In leaked ACA replacement Republicans would drop tax credits for the wealthy
House Republicans plan to halt premium tax credits for wealthier Americans in their secretive healthcare plan to replace the Affordable Care Act, according to a revised draft of their plan obtained by Politico.
The revised draft is dated February 24, coming after another draft, dated February 10, that was leaked last week. In that draft, the Republicans focused on refundable premium tax credits starting in 2020 based on age. That differs from the Affordable Care Act’s income-based credits. In the Republican plan, according to the leaked draft, people under 30 would receive $2,000, while people over 60 would get $4,000. The amount of the credit would not vary based on income.
However, according to the newly leaked revised draft, there would be a higher-end cutoff of the tax credits. The Republican plan, under this revised draft, still would phase out the Medicaid expansion to low-income adults that is a highlight of the ACA. Further, the plan would change Medicaid from an open-ended entitlement to block grants of funds from the federal government to individual states.
All of the ACA taxes that finance premium subsidies would be repealed under both leaked versions of the draft bill, as would the aforementioned Medicaid expansion as well as the ACA’s Medicare benefit enhancements. To replace these elements of the ACA, the Republican bill, according to the leaked drafts, would create a new tax on employees for the value of top employer health benefits. The tax would come in for plans at and above the 90th percentile of current premiums.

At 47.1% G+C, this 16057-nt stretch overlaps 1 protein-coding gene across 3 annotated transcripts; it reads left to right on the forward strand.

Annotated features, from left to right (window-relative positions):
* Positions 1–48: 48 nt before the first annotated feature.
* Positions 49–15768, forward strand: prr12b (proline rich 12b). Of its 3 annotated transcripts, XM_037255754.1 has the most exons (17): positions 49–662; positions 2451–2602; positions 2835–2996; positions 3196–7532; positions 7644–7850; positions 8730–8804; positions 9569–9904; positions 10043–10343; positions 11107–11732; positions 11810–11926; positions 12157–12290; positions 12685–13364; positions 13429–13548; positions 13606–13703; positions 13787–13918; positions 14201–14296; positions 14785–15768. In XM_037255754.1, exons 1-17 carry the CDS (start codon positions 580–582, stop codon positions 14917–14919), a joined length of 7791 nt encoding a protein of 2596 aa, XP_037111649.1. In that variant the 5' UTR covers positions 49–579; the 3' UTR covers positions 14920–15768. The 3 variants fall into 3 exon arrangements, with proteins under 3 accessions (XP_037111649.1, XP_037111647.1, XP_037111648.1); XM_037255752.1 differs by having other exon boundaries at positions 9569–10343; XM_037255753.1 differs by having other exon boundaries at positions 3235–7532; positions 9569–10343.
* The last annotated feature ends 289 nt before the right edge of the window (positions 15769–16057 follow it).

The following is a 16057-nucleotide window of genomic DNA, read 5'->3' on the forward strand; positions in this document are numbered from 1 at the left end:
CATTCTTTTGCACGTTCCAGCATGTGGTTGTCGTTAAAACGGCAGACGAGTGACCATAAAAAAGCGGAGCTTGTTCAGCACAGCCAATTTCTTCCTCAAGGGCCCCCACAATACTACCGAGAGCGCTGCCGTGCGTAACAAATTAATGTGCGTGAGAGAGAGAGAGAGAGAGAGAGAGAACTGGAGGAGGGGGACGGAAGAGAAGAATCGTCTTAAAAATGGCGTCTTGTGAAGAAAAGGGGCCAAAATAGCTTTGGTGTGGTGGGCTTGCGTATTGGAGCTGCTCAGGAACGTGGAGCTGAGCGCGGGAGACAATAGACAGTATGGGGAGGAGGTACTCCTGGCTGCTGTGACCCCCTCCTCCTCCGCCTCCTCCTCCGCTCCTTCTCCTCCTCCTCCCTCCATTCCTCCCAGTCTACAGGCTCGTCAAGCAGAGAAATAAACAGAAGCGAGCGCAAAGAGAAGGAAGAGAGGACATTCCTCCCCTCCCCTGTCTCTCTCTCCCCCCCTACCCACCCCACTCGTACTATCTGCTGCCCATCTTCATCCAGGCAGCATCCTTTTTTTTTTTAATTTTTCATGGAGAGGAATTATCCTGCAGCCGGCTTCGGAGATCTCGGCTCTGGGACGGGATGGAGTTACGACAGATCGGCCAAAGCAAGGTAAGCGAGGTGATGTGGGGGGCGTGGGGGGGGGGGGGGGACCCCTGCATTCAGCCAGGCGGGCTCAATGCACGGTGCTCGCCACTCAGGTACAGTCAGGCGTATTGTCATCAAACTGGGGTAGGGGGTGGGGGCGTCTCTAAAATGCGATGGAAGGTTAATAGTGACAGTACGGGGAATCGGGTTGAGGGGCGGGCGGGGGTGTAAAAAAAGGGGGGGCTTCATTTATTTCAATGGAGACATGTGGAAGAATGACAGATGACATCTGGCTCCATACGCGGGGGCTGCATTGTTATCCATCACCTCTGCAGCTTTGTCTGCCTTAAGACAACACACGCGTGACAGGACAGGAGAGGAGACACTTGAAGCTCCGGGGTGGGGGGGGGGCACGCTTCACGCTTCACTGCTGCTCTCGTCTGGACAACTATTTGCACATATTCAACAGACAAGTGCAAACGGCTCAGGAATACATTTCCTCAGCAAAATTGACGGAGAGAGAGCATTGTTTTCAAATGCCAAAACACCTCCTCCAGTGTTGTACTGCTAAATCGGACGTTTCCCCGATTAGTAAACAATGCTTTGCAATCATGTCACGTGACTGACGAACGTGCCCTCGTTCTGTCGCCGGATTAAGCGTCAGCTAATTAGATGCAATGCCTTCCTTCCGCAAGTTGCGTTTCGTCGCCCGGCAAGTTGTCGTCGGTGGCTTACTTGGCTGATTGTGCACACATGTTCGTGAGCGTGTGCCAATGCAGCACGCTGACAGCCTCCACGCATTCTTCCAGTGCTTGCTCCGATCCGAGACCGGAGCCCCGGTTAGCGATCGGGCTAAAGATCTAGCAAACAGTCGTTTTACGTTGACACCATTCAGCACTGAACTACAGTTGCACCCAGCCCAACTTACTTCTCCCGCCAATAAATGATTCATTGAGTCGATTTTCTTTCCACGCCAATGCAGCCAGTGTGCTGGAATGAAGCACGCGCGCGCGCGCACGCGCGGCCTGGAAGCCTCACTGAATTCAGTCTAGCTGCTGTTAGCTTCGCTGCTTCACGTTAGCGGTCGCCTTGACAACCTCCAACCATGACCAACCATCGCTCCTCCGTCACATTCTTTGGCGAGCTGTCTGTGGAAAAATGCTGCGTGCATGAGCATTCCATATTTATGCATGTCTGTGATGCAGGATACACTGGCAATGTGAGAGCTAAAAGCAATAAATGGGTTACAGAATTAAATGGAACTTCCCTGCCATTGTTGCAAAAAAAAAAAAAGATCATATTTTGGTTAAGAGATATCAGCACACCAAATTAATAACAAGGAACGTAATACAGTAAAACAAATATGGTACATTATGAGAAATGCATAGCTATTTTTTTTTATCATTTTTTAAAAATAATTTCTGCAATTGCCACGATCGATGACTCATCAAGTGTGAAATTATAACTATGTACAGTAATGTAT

Very conservative congressional Republicans oppose refundable tax credits that exceed what people have paid in income tax; they decry these as a new entitlement. However, cutting off credits at the high end may soften them when it comes to tax subsidies going to the wealthy who do not need them.
House Speaker Paul Ryan wants an ACA repeal bill passed as early as next week and eyes having Congress pass it through the expedited budget reconciliation process on a party-line vote before Congress adjourns for the Easter holiday.
However, all of these details come from leaked drafts and Democrats and industry organizations have not yet had a chance to review any formal House Republican bill. Republicans promised an open, inclusive process with lots of time for input. To pass the ACA, Democrats held dozens of committee hearings and required nearly 14 months. And there were many Republican amendments.
Yesterday, House Republicans did not let Republican Sen. Rand Paul or House Democrats see the latest version of their bill.